Editor Paul Andrew Hutton gathers some award-winning articles on Western history and culture.
by Erica Wetter,
Aug 07, 2011
Three new books about the West’s Indian wars –
Ned Blackhawk’s Violence Over the Land, Kingsley Bray’s
Crazy Horse: A Lakota Life, and Robert W. Larson’s Gall:
Lakota War Chief – seem to romanticize a violent
by Annie Dawid,
Feb 04, 2008
The Northwest is still haunted by the tragic history of Chief Joseph and the Nez Perce Indians.
by Rich Wandschneider,
Oct 21, 2010
Michael Blake’s new nonfiction book, Indian Yell,
fails to live up to its ambitious subtitle, “The Heart of an
American Insurgency,” with its quick tour of 12 battles
between the U.S. Cavalry and American Indians.
by Jared Blackley,
Apr 30, 2007
Paul VanDevelder digs into the rotten core of the American experience in his new book, Savages & Scoundrels: The Untold Story of America's Road to Empire through Indian Territory.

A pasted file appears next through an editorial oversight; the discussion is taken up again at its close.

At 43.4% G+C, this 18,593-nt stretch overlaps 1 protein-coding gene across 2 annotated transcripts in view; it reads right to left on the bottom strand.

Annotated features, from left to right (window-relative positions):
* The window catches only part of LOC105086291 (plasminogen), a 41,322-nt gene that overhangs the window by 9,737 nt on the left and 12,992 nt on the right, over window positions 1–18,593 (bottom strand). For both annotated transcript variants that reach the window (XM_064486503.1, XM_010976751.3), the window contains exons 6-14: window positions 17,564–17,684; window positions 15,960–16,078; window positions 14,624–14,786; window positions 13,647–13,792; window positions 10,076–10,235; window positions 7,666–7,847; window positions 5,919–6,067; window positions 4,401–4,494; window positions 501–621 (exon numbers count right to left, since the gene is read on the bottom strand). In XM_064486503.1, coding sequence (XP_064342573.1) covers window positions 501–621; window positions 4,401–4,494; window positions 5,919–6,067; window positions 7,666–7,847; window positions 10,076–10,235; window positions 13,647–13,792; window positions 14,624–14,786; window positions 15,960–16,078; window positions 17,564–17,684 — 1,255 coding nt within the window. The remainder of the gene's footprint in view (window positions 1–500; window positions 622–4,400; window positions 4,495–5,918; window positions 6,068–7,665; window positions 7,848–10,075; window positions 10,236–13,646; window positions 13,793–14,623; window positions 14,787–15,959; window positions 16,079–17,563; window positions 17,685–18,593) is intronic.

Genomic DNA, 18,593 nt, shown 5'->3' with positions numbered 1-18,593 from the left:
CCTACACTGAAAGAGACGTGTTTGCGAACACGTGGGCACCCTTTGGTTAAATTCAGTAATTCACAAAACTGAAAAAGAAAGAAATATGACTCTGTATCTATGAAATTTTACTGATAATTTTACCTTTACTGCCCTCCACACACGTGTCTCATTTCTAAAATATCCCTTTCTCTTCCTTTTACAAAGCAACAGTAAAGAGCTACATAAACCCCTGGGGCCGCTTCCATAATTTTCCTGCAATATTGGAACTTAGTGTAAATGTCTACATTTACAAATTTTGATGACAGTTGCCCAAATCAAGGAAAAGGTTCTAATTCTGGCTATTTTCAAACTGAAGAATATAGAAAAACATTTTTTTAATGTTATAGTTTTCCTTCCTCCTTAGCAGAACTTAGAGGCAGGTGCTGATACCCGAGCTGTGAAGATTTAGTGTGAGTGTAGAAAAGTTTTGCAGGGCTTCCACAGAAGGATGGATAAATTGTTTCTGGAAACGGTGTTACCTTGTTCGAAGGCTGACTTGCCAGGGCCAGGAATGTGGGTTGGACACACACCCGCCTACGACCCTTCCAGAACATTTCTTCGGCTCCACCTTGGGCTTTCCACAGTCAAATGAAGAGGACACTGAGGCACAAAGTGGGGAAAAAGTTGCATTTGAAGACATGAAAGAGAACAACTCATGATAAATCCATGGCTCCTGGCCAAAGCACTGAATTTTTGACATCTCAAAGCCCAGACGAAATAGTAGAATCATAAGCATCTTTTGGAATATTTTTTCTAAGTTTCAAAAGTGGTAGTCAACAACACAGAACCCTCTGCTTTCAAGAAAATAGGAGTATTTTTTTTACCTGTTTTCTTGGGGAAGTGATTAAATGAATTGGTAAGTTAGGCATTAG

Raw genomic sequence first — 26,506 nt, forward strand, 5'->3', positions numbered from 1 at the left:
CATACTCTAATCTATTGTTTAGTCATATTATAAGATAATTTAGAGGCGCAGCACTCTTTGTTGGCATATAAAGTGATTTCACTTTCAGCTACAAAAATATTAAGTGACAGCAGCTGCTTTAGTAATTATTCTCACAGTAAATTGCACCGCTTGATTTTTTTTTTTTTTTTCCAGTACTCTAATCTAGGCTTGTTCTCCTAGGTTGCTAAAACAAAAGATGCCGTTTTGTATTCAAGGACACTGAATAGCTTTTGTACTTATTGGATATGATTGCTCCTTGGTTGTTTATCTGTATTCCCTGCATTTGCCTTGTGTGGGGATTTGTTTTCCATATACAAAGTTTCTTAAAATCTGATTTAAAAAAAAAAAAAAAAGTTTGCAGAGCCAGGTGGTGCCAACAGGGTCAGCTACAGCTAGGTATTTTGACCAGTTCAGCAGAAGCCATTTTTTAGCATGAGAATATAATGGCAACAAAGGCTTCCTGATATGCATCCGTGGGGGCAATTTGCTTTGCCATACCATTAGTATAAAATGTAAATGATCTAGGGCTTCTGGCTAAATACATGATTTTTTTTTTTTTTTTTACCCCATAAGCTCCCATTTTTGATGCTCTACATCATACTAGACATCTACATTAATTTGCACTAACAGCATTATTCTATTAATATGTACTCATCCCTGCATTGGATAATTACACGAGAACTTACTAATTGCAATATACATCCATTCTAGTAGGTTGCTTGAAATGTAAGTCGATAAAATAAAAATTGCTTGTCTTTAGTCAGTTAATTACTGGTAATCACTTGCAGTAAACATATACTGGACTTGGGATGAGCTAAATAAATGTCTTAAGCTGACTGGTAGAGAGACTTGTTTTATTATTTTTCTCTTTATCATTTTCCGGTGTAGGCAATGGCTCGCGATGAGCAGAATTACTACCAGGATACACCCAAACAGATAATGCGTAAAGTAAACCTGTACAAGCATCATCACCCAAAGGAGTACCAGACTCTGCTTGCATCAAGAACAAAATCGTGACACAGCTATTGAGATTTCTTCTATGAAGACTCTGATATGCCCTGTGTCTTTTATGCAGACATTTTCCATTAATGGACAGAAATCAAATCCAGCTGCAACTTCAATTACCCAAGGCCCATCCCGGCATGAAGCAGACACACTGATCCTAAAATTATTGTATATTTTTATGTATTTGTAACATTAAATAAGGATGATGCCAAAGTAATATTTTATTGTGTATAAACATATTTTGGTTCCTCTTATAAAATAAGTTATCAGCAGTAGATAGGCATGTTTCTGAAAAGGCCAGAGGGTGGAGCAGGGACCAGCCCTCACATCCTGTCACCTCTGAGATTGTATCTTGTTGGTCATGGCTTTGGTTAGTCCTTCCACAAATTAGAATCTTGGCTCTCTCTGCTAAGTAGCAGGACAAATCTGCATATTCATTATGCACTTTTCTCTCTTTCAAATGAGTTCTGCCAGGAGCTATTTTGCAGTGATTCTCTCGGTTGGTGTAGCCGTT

by Debra Utacia Krol,
Jan 31, 2010
Despite our reflexive fear of the word "socialism," the West was built on subsidized government efforts.
by Ed Quillen,
Oct 23, 2009
Montana’s "Custer Country" is a region haunted by
the ghosts of the Indian Wars, where towns are still named for the
so-called "heroes’ responsible for massacres such as Wounded
by Mary Zeiss Stange,
Feb 06, 2006
In Buffalo Calf Road Woman, Rosemary
and Joseph Agonito give a fictionalized account of the only woman
warrior to fight at the Battle of the Little Bighorn
Nov 28, 2005